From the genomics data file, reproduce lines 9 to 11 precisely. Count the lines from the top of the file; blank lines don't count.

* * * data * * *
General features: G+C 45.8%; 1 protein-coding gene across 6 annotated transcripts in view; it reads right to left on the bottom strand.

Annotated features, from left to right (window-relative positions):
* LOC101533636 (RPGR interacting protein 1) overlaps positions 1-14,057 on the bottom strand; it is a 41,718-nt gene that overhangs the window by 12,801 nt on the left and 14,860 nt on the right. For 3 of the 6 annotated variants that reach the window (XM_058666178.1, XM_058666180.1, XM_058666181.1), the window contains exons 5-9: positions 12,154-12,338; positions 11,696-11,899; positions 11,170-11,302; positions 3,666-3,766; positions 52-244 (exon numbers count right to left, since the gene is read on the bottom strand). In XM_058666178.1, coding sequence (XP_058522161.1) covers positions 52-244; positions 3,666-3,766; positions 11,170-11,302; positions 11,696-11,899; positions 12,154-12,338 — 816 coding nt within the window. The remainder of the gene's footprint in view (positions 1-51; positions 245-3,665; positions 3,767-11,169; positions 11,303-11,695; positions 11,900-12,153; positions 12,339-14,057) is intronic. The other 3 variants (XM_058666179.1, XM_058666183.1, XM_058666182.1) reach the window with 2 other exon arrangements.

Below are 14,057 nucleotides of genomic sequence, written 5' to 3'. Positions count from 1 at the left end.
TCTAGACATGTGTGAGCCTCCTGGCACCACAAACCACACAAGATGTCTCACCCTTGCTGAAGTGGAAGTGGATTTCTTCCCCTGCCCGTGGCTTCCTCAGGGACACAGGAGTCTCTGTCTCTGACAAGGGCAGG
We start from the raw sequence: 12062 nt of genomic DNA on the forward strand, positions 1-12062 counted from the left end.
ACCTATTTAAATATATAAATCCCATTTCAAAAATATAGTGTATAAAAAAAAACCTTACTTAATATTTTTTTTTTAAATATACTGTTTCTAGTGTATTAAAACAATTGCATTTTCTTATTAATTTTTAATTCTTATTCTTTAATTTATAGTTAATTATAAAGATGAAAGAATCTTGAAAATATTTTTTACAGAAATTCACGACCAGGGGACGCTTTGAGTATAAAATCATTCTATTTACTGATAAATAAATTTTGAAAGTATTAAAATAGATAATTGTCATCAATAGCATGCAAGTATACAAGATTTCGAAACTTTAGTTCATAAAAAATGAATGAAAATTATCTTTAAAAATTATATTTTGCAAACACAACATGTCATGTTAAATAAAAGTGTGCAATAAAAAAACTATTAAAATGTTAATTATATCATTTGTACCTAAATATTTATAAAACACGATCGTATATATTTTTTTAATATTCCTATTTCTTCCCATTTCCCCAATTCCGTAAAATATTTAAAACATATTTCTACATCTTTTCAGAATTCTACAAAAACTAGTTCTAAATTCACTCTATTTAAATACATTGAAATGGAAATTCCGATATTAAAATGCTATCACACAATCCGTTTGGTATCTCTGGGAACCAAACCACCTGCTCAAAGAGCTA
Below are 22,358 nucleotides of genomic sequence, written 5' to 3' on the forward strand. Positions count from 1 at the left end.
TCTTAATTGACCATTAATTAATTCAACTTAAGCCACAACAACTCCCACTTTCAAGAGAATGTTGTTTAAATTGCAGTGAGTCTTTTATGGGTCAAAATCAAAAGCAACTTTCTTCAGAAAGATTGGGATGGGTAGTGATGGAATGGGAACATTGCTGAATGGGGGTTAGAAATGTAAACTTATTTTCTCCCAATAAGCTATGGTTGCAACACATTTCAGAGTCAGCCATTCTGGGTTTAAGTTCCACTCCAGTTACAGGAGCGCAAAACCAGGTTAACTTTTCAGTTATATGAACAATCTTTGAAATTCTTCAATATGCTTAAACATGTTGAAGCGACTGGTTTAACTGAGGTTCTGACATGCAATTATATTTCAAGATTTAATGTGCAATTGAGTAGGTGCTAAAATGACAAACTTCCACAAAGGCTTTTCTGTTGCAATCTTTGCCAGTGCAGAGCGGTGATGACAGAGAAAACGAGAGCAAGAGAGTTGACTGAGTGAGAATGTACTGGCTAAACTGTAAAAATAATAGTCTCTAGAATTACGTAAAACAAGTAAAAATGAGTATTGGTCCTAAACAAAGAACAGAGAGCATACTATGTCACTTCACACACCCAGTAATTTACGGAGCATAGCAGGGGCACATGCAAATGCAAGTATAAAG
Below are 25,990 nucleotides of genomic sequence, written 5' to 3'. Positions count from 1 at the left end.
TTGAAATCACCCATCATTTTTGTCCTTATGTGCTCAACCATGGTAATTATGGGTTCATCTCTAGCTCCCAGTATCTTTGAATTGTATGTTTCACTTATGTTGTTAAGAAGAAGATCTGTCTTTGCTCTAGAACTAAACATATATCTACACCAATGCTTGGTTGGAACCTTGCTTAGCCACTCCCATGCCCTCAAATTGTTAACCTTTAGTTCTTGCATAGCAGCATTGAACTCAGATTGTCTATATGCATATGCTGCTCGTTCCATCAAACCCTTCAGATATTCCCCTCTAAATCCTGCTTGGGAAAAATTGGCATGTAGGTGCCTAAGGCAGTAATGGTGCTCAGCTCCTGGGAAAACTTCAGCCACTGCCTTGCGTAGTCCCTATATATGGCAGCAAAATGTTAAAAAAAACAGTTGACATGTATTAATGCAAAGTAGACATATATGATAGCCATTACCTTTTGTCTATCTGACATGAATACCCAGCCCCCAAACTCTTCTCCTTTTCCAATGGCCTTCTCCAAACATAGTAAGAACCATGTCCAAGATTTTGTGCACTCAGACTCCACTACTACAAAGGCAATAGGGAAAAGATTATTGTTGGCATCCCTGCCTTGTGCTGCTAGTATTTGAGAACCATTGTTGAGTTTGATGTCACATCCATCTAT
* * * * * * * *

TCTTAATTGACCATTAATTAATTCAACTTAAGCCACAACAACTCCCACTTTCAAGAGAATGTTGTTTAAATTGCAGTGAGTCTTTTATGGGTCAAAATCAAAAGCAACTTTCTTCAGAAAGATTGGGATGGGTAGTGATGGAATGGGAACATTGCTGAATGGGGGTTAGAAATGTAAACTTATTTTCTCCCAATAAGCTATGGTTGCAACACATTTCAGAGTCAGCCATTCTGGGTTTAAGTTCCACTCCAGTTACAGGAGCGCAAAACCAGGTTAACTTTTCAGTTATATGAACAATCTTTGAAATTCTTCAATATGCTTAAACATGTTGAAGCGACTGGTTTAACTGAGGTTCTGACATGCAATTATATTTCAAGATTTAATGTGCAATTGAGTAGGTGCTAAAATGACAAACTTCCACAAAGGCTTTTCTGTTGCAATCTTTGCCAGTGCAGAGCGGTGATGACAGAGAAAACGAGAGCAAGAGAGTTGACTGAGTGAGAATGTACTGGCTAAACTGTAAAAATAATAGTCTCTAGAATTACGTAAAACAAGTAAAAATGAGTATTGGTCCTAAACAAAGAACAGAGAGCATACTATGTCACTTCACACACCCAGTAATTTACGGAGCATAGCAGGGGCACATGCAAATGCAAGTATAAAG
Below are 25,990 nucleotides of genomic sequence, written 5' to 3'. Positions count from 1 at the left end.
TTGAAATCACCCATCATTTTTGTCCTTATGTGCTCAACCATGGTAATTATGGGTTCATCTCTAGCTCCCAGTATCTTTGAATTGTATGTTTCACTTATGTTGTTAAGAAGAAGATCTGTCTTTGCTCTAGAACTAAACATATATCTACACCAATGCTTGGTTGGAACCTTGCTTAGCCACTCCCATGCCCTCAAATTGTTAACCTTTAGTTCTTGCATAGCAGCATTGAACTCAGATTGTCTATATGCATATGCTGCTCGTTCCATCAAACCCTTCAGATATTCCCCTCTAAATCCTGCTTGGGAAAAATTGGCATGTAGGTGCCTAAGGCAGTAATGGTGCTCAGCTCCTGGGAAAACTTCAGCCACTGCCTTGCGTAGTCCCTATATATGGCAGCAAAATGTTAAAAAAAACAGTTGACATGTATTAATGCAAAGTAGACATATATGATAGCCATTACCTTTTGTCTATCTGACATGAATACCCAGCCCCCAAACTCTTCTCCTTTTCCAATGGCCTTCTCCAAACATAGTAAGAACCATGTCCAAGATTTTGTGCACTCAGACTCCACTACTACAAAGGCAATAGGGAAAAGATTATTGTTGGCATCCCTGCCTTGTGCTGCTAGTATTTGAGAACCATTGTTGAGTTTGATGTCACATCCATCTAT